by Rev. Dr. Daniel C. Wilburn
Well now, this might be dangerous. Why my sermons are not interesting: allow me to state the most obvious reason – I am not interesting, nor am I a good preacher, and I just might not be interesting – uh, I said that, right?
After we get past that (and there may not be much past that from your perspective) if my sermons are not interesting it is not because I don’t have anything to say. I have tons to say – I am just not sure anyone wants to hear it. Now I think, pray, serve, worship and preach from a deep center, a mystic place. In this day of “what’s-in-it-for-me?” church, I wonder how interesting my sermons are. Of course, it doesn’t help that I am reading Jeremiah right now: nobody wanted to hear him either!
A few years ago I stopped reading all the consumer (tertiary) Christian books by popular authors like John Ortberg, Erwin McManus and Rob Bell… blah blah blah. For a variety of interior spiritual reasons I just couldn’t read them anymore. I just read a few deep theology books… N.T. Wright and Simon Chan… and I read a whole bunch of mystic and spirituality books.
My monthly times of solitude and contemplation began to rephrase my reading of Scripture. Each week I steal away and read. I read Christian spiritual mystics. I read spiritual and sacramental theologies. I read Carl Jung. My core Calvinist theology began to expand to include Orthodox, Catholic and even Arminian ideas. When I read Scripture I feel like I am reading it from a completely different place – and it is difficult to articulate. The cryptic answer for this shift: deep abiding, sitting at Jesus’ feet more and more; listening prayer, meditation and contemplation.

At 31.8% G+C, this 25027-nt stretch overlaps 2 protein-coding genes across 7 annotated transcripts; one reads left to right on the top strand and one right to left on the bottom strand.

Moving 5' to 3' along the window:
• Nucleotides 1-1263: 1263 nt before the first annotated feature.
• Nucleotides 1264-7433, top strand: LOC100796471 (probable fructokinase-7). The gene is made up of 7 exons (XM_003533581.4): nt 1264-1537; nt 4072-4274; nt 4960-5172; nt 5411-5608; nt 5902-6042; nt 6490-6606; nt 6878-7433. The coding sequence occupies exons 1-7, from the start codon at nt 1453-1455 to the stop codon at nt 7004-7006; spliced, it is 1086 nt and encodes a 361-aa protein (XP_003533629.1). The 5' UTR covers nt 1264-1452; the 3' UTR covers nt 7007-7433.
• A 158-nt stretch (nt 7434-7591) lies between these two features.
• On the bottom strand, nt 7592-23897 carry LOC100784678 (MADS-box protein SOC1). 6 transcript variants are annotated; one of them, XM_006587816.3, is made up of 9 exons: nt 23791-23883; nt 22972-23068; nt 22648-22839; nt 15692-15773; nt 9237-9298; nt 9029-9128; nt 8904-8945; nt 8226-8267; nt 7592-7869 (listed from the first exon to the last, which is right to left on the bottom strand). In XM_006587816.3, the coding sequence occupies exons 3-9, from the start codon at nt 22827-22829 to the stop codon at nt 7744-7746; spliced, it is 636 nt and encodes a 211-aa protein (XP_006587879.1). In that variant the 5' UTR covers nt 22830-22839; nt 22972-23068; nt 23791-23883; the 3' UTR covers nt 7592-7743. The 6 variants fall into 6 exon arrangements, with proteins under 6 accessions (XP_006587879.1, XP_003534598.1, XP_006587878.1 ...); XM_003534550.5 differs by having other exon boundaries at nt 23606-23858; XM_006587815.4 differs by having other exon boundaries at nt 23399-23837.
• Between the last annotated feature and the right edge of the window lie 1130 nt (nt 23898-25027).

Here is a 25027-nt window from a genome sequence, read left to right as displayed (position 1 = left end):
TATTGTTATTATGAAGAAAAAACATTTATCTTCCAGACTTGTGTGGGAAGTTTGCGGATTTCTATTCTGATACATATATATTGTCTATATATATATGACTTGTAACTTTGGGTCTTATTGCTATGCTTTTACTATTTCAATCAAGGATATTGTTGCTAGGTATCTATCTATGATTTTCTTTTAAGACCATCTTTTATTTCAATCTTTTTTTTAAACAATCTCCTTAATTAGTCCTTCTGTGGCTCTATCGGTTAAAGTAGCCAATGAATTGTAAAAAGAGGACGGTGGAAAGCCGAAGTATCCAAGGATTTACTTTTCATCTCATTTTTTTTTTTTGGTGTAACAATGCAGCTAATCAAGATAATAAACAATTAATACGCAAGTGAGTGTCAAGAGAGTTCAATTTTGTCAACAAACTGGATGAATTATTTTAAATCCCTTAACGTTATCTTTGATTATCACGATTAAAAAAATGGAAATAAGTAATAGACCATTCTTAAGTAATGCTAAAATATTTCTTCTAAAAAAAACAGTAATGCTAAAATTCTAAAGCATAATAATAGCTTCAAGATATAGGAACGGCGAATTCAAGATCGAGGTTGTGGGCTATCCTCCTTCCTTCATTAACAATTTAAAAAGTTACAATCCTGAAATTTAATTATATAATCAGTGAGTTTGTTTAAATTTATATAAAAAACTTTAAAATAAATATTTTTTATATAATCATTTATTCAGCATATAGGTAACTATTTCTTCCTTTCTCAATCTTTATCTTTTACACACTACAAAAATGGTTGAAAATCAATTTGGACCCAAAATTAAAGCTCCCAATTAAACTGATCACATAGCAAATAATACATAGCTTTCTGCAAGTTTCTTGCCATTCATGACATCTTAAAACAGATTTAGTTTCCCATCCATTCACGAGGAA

But mostly if my sermons are uninteresting it is because I only preach what I hear from g-d, what comes at me unbidden from within. I feel as though I must bake my own bread and not just serve up John Ortberg’s good bread. After all, how’d John get his bread?
The big shift here is that I don’t pursue the consumer first anymore. Simon Chan says, “Yet all too often the modern sermon is singularly calculated at satisfying the consumer demands of the modern churchgoer.” (Spiritual Theology, page 117) I’ve written hundreds of these consumer-churchgoer sermons and I might add, I’ve been praised for it, built a nice church and went home just over half the time feeling pretty good about the sermon and the way it was received. Even still it’s hard not to think ‘what does everyone think of me and that sermon I just unloaded on them?‘.
I believe my first job is to teach people how to pray – not how to add on spirituality to their everyday secular lives. By “teach people how to pray” I mean ‘how to be in communion with the Father, through the Son and by the presence of the Holy Spirit. This is also called abide in Christ, be in Christ, have faith in Christ (or with/alongside Christ), desire Christ. If preaching teaches and demonstrates how to pray, then good – I will preach. If it expounds the Word so we can learn to be with Christ (prayer) then fine – I will preach. But if preaching is only a consumer-driven activity, then far be it from me – even if it is uninteresting.